Fremantle Mayor Brad Pettitt has been publishing interesting articles on his blog about his fact-finding trip to some of the European most liveable cities. His latest article can be read in full here:

I commented on Brad’s blog a few weeks ago that some of the things he is very impressed about are things we in Fremantle have long indicated as being desirable for our city and a lot of it was mentioned during the Fremantle 2029 community sessions, but largely ignored when the report on it was published.

Brad writes in his latest blog post that his observations in Europe showed that new development needs to be accompanied by a major provision of high quality green spaces at a total of 30% of the land size of the development, not the 10% that is standard in W.A. Increase in public open spaces and making it compulsory for new developments is something others in the Freo community and I personally have called for on this blog for years. It shows that there are visionaries with sensible and practical ideas in our own suburbs and they should be listened to better and taken seriously..

Brad also writes that new development needs to have a diverse range of housing that brings the community together of all ages and incomes, ideally in the same building. This is again something I an others have been pushing for for a long time, because there is a risk that especially the Fremantle CBD could become a yuppy town that is only affordable to those on high incomes, while those who need affordable housing are pushed away to the suburbs where anti-social behaviour often becomes a problem, as recent reports about Hilton and the one on the Iceworks development show.

I would love to see Brad initiate a public forum session on how we can plan and develop Fremantle better, because it is essential to get it right and it should not be left to a few ideology driven who have a big public profile and get all the media attention.

People have been critical of the Fremantle Mayor going on this trip and calling it a junket, but I really enjoy Brad Pettitt’s first-hand reporting on those European cities, because we can make them relevant to what we are doing wrong here and improve faster that way.

Roel Loopers


Posted in city of fremantle, housing by freoview on June 3, 2015

I enjoy Fremantle Mayor Brad Pettitt’s blog posts on his fact finding trip to liveable European cities, as there is always something we can learn. But I wonder why something from elsewhere always makes a bigger impression and people like our Mayor say we should do this in Fremantle. Take Brad’s blog on Hamburg for example.

The Mayor raves about affordable housing projects in the German city of Hamburg, where like-minded people get involved to create the environment they’d like to live in. I suggested something along those ideas in one of the many Freo Future 2029 workshops I attended, but it was not even mentioned in the elaborate document the COF published.

My idea at the time was to create affordable housing projects for e.g. artists and other creative people, with shared meeting and dining areas and open green spaces, maybe even sharing cars, scooters, bikes, washing machines, etc. Each project specifically designed for the needs of that specific group, so they take ownership of the creation.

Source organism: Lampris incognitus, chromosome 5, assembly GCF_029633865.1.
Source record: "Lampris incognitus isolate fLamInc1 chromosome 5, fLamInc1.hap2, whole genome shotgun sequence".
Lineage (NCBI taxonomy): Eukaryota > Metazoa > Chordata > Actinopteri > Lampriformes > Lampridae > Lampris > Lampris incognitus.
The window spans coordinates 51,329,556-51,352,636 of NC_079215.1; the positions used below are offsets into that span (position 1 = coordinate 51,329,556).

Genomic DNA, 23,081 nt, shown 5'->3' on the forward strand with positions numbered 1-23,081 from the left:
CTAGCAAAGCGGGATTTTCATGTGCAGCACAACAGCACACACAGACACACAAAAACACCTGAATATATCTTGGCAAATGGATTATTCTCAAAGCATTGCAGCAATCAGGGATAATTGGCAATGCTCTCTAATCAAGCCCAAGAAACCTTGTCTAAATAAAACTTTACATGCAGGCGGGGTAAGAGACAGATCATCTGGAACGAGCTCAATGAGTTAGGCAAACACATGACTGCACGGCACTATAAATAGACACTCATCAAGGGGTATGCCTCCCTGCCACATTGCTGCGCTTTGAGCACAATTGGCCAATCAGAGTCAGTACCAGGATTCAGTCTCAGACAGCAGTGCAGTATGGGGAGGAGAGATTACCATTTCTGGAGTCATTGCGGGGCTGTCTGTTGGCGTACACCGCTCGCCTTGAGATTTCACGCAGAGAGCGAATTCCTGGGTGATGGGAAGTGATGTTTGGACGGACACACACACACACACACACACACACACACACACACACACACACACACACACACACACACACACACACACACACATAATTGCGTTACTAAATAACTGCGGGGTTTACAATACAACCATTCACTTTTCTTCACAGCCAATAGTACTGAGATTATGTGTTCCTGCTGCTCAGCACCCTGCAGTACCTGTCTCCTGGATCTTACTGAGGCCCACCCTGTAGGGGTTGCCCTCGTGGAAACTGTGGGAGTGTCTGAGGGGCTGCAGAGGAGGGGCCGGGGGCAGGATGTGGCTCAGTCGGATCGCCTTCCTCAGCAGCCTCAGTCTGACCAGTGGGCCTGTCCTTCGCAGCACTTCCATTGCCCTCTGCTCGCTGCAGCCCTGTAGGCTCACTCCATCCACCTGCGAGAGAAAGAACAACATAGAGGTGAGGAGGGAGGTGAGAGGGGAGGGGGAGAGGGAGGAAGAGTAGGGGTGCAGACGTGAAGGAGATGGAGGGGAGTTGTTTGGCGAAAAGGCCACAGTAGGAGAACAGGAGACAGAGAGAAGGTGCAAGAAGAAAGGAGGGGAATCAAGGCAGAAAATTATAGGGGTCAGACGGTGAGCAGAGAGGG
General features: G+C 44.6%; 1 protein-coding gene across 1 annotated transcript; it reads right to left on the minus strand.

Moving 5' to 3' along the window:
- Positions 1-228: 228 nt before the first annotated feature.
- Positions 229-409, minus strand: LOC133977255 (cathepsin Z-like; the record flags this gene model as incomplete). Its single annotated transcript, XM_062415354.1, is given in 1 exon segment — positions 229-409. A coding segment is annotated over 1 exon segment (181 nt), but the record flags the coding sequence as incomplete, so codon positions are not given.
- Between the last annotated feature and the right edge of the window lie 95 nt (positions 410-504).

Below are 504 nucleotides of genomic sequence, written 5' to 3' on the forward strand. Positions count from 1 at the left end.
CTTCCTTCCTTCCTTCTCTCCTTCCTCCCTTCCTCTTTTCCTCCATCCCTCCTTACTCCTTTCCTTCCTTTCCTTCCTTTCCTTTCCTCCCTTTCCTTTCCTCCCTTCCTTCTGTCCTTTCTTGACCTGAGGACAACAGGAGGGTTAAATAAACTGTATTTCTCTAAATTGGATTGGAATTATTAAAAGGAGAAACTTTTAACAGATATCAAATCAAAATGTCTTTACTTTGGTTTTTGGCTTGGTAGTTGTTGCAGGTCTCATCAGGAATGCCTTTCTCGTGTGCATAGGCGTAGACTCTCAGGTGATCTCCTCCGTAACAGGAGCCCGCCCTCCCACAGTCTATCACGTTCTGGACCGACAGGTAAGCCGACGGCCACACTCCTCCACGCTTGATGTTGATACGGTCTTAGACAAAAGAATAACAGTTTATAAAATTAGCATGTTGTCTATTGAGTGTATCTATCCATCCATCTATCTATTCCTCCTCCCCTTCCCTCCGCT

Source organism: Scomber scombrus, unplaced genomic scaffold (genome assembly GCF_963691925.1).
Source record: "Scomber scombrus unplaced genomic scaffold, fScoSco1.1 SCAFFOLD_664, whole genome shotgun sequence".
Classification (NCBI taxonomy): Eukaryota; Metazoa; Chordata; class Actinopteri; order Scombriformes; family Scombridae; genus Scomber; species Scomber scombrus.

I think this is a pretty good example of governments not listening well enough to the community, but spending a lot of money on overseas trips to get exited about ideas overseas, that locals at home also had, but went unnoticed.

It reminds me all a bit too much of when I hear people say that  WA artists can’t be very good if they have not had exhibitions in the eastern states and overseas. Believing that the best is elsewhere shows a lack of confidence in the place one lives in.

Roel Loopers


Posted in development, fremantle, housing by freoview on January 16, 2015

Residential development plans for Burt Street in Fremantle by the Housing Department of WA are a good example of how difficult good governance is. There is no doubt the Perth metro area needs higher density accommodation to curb the very expensive and non-viable urban sprawl, and that there is a desperate need for more public housing, but people living nearby in single storey homes feel rightly threatened by the massive development of more than 200 units at 37 metres height. There will no doubt be a social and traffic/parking impact on their quality of life.

It is extremely disappointing that this will be a commercial development and that only 15 per cent of the new units will be for public tenants and that not even half of the development is required to be “affordable” whatever that means.

Was is even more disappointing is that the site housed 62 Homeswest units before it was demolished but the new development will only have around 30 public housing units, if State Government does not give in to a bleating developer, who will no doubt tell them that 15 percent is not commercially viable, and reduce the required public housing to only 10 percent.

In reality it makes very little difference what Fremantle Council votes for. If they don’t recommend approval it will probably be overruled by the State’s Development Assessment Panel anyway.

My personal feeling is that the height and the mass of the building are inappropriate for the location and that it needs to be scaled down. It should also contain a lot more units for REAL affordable and public housing. The location will provide 360 degree ocean views, so it will highly likely be filled with penthouses and expensive yuppie apartments, which will leave little room for affordable accommodation.

Roel Loopers